Jun 15, 2013

The Place of Traditionalists and Animist in the Nigerian Nation

Picture Source Urban Intellectuals
The Lagos State Government recently placed a limitation on the use of Hijab by students in public schools in the state.  Critical comments by some members of the society followed the decision. One critic was heard saying that Islam never said that the Hijab should be worn only at certain moments but all the time as long as the individual is outdoor.

A lot of Nigerians feel the Lagos State Government should not be seen to have done anything wrong. Rather the government of that state should have been commended for allowing some sort of usage of the veil. The Nigerian constitution says that the country shall be multi-religious but that it shall not use its resources to help the growth and development of any of the religions. From common sense, it could be seen that the law was designed to avoid friction that may arise from perceived discrimination where some religions could be unjustly treated.

The enormity of constitutional abuses in Nigeria has reached a dimension where people claim rights in situations where their actions are apparently in violation of the laws. The unending episodes of people claiming rights to constitutional violation have, over the decades, been encouraged by the actions or inaction of the different tiers of government itself. For instance, it is in public schools that Christian and Islamic Religious studies are taught using government school buildings, teachers and other academic resources. The situation is even worse in the north where Islamic Religious Studies is taught exclusively.

In any school where any single religion is taught, the laws of the land are infringed upon and the rights of other Nigerians are also violated. It should be a cause for grave concern if we understand why such laws were enshrined into the statute by our founding fathers.
The ease with which the government has continued to encourage violations of the law could been seen also in recent events within the country with the establishment of Islamic schools in the northern parts of the country in a bid to impose a limitation to the Almajiri problem that has become a nagging source of embarrassment and a huge security threat to the nation. Some argue that should ordinary Nigerians or even the other religions go to court, they will have a good case.

The Nigerian Television Authority and state government televisions corporations across the country, also public properties, have been used to support Islam and Christianity through sermons that are aired on Fridays and Sundays for Islam and Christianity respectively. There is the need to distinguish between paid religious programs like those from churches like the Chris Embassy, Redeemed Christian Church of God and many other similar ones who pay to have their programs aired and the others, particularly the orthodox churches whose programs are usually aired without them paying a dime. This implies that the government is paying for such programs. Along that line, animist, the new generation churches and traditional religious groups are cheated.

For as long as one can remember, the use of public resources to send Christian and Muslim pilgrims to holy lands to perform religious obligations has been a tradition in the country. Politicians use this as a means of rewarding their relations or supporters whose ballots ensured they won elections. The use of public finances to send people to pilgrimage has even demonstrated what the founding fathers feared, which is that it will create room for easy discrimination to the ‘weaker’ religions. All one needs to qualify for sponsorship to the holy land is intimacy, in one way or the other, to a powerful member of the incumbent administration in your state.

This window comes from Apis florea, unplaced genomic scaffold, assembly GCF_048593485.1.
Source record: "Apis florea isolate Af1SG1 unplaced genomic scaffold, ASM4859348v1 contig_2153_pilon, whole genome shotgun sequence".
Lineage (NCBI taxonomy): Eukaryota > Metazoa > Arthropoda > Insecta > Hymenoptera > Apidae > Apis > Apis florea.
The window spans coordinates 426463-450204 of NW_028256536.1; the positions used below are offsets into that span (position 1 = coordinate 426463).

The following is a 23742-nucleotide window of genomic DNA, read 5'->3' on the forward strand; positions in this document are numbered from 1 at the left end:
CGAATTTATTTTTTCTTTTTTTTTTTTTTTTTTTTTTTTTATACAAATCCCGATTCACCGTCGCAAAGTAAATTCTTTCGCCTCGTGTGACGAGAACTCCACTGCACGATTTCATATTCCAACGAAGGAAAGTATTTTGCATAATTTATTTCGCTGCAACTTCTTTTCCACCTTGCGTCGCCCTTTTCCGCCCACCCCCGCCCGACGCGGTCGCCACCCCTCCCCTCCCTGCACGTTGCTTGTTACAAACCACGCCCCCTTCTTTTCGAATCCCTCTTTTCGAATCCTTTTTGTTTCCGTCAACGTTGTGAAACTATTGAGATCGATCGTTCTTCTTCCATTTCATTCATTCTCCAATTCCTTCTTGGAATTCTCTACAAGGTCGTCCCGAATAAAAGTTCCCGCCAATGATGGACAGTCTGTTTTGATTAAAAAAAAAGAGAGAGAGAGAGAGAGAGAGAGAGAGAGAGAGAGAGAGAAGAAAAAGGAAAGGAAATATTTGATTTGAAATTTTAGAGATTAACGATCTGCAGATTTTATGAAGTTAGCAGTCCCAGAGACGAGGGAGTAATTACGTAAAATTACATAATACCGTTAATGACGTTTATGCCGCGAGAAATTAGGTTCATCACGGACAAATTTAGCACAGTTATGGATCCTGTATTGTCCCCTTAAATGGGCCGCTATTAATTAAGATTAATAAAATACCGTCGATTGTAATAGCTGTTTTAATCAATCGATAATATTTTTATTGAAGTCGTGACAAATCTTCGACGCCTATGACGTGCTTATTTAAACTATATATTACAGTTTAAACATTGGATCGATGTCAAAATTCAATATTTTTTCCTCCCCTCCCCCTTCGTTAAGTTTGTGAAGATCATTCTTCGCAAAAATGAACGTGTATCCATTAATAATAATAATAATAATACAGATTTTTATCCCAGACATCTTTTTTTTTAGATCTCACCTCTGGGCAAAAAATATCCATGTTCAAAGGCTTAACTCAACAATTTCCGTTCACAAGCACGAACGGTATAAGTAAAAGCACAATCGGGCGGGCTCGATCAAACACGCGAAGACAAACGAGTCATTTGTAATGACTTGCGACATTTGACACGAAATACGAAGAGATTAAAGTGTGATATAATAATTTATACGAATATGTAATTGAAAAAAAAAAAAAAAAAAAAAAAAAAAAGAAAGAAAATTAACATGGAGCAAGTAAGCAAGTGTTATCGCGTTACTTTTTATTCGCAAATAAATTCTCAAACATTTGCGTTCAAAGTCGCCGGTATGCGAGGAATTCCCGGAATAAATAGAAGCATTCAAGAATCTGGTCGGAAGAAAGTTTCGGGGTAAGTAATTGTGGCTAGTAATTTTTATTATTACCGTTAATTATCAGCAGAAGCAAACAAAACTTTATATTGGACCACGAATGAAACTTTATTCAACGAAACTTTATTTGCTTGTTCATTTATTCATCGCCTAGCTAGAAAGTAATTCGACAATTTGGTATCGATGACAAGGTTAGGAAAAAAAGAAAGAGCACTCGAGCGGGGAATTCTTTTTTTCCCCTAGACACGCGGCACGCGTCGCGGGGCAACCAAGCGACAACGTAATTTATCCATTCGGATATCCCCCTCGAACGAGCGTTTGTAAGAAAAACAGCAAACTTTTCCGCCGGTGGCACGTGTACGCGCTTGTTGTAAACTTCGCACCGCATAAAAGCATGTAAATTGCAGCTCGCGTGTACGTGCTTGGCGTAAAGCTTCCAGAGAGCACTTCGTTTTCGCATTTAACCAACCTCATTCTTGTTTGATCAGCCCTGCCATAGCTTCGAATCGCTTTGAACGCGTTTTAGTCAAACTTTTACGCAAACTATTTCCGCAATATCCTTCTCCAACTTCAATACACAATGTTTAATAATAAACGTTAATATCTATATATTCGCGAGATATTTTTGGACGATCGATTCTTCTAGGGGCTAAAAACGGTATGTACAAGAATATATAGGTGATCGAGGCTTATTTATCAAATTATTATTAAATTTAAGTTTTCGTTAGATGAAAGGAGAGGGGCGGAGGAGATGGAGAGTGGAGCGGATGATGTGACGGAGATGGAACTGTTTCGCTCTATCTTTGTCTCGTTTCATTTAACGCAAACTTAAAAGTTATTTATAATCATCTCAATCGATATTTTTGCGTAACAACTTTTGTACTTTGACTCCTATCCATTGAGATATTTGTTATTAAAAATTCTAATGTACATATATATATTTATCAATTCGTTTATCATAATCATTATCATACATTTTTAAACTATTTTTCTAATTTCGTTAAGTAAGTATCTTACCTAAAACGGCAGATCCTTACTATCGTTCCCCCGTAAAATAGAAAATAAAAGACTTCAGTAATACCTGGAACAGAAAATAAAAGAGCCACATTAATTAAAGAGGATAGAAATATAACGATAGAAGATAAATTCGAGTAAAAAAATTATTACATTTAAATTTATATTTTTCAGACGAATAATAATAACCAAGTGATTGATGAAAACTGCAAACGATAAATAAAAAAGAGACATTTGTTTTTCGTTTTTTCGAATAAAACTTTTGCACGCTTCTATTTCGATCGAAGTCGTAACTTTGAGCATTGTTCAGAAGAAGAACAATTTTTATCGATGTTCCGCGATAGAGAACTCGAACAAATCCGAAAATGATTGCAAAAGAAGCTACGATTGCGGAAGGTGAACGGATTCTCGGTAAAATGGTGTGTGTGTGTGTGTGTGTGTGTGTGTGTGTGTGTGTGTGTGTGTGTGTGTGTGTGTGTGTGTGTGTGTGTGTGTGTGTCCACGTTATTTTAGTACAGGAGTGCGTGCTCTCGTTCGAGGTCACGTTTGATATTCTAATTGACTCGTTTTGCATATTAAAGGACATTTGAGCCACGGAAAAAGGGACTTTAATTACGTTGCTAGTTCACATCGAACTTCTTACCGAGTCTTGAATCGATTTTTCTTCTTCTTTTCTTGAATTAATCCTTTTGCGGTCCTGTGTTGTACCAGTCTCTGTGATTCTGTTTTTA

It has been difficult to get clergymen, who together with their followers have been the beneficiaries of the unconstitutional tradition, to comment on the issue. All they do is to circumvent the issue and then drag you to other irrelevant issues.
The government has also encouraged claims of rights to constitutional breaches through their attitude of building chapels and mosques in government houses across the nation. In the predominantly Moslem north, state resources are used to, solely, build mosques. The reverse is true in the predominantly Christian south of the country where state resources are used to build chapels to the detriment of other religions.

Nigerian constitution is not against any religion. The freedom of religion implies that religious groups can use their own resources to build religious institutions for their followers.

There is no doubt that the ugly trend was encouraged by the long decades of military in the corridors of power. It was easy for them to do these things since they ruled by decrees and the gun. The suppression of the views of the people was the reason why some people fought and died, asking for democracy. If democracy will encourage rather than discourage these constitutional infringements, then democracy is yet to start in Nigeria.

There is the need for our leaders to look around the world to see how democracies are growing. Democracies do not begin and end with elections and swearing-ins of electoral beaters. This is rather the beginning. There is also the need for our leaders to understand that sustaining democracy is not a bed of roses but courageous undertakings that involve sacrifice. 

Our leaders can score a democratic point by directing that all chapels and mosques in government houses be demolished and that the teaching of all religious subjects in public schools, primary and secondary, should end.

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